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Can't Believe This Happened to Me

Moonmomma talks about the trauma of diagnosis and realizing the relationship between melanoma mental health...

Growing up on the beach

I practically grew up on the beach. I like to think of myself as young, but I am old enough to remember when we had suntan lotion (not sunscreen), no waterproof/water resistant sunscreen and people still used baby oil and iodine. My mom used to compliment me on how brown I would get. I never cared because I was more concerned with swimming and playing.

I knew in my gut it wasn't right

I have lots of freckles and moles (over 100). I had a mole on my right leg. One day I noticed a spot growing next to it and it felt like too quickly I had this huge spot that was trying to overtake my mole. I just knew in my gut that it wasn't right.

More on this topic

I have been to the dermatologist prior and had some moles removed. I knew what to expect. I went to the dermatologist and had it biopsied. I knew it wasn't right, but I was thinking I would go back and have it cut a little deeper, maybe Mohs surgery.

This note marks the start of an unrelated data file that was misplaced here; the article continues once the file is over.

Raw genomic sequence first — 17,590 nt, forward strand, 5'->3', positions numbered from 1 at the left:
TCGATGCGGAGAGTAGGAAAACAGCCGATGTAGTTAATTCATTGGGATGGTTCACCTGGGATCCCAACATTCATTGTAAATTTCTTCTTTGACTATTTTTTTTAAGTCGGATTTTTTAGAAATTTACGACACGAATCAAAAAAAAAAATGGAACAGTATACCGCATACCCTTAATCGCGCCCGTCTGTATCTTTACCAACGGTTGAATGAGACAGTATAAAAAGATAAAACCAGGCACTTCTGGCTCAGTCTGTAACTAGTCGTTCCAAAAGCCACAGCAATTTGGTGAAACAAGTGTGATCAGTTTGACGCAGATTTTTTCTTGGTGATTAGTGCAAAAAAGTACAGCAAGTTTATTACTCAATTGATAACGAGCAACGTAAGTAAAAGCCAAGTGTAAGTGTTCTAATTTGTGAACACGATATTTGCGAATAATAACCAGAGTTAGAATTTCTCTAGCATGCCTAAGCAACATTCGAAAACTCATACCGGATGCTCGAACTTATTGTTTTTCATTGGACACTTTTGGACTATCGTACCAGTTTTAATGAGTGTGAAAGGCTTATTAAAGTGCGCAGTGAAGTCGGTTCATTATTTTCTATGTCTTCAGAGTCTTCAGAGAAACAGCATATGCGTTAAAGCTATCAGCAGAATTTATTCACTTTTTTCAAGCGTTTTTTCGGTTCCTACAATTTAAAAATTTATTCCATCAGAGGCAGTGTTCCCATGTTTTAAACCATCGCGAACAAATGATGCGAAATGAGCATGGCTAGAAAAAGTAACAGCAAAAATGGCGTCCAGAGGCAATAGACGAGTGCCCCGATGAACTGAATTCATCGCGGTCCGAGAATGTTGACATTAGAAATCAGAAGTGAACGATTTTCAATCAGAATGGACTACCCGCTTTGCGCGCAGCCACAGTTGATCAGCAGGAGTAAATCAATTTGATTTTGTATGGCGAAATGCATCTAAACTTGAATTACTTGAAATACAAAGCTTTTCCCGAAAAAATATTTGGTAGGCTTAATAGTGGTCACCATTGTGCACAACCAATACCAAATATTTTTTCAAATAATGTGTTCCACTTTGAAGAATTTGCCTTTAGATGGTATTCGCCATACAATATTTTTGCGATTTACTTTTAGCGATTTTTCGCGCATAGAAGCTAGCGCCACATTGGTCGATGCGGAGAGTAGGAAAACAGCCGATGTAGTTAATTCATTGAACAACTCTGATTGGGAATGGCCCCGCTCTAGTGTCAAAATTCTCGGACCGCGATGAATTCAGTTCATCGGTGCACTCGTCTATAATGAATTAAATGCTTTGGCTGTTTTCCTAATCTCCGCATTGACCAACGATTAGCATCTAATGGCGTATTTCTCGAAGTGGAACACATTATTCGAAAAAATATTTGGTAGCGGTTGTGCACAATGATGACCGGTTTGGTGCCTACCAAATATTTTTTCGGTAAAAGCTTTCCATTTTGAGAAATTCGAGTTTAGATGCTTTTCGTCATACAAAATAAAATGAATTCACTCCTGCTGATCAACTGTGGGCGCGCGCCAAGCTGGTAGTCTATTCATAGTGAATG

A sucker punch in the stomach

I was NOT expecting melanoma! My doctor called and I felt like I was sucker punched in the stomach. I had no idea what melanoma really was. I went to the hospital and had surgery to cut it out. I had two lymph nodes removed (everyone kept saying I was young and they'll probably be negative).

Well, one was positive and I once again felt like someone sucked all the air out of the room. I had to go for a CT scan to see if it spread anywhere else (talk about nerve-racking). Thank goodness it hadn't spread (at least yet).

Melanoma and mental health

Now I feel like I am constantly on guard looking for spots or wondering if or when it will come back or spread. I had no idea how much having skin cancer would mess with my head/mental wellbeing. I have since had four more (smaller) surgeries on extremely abnormal moles. I have so many moles I feel like I don't have a light at the end of the tunnel.

Some days it's really hard not to just cry. I try to put on a brave face for my son and all my friends and family. This is hard (and painful) and I did not see my life going this way. I am fighting everyday and will continue to fight for myself, my friends, my family and to spread the word that skin cancer is real and get information out there.

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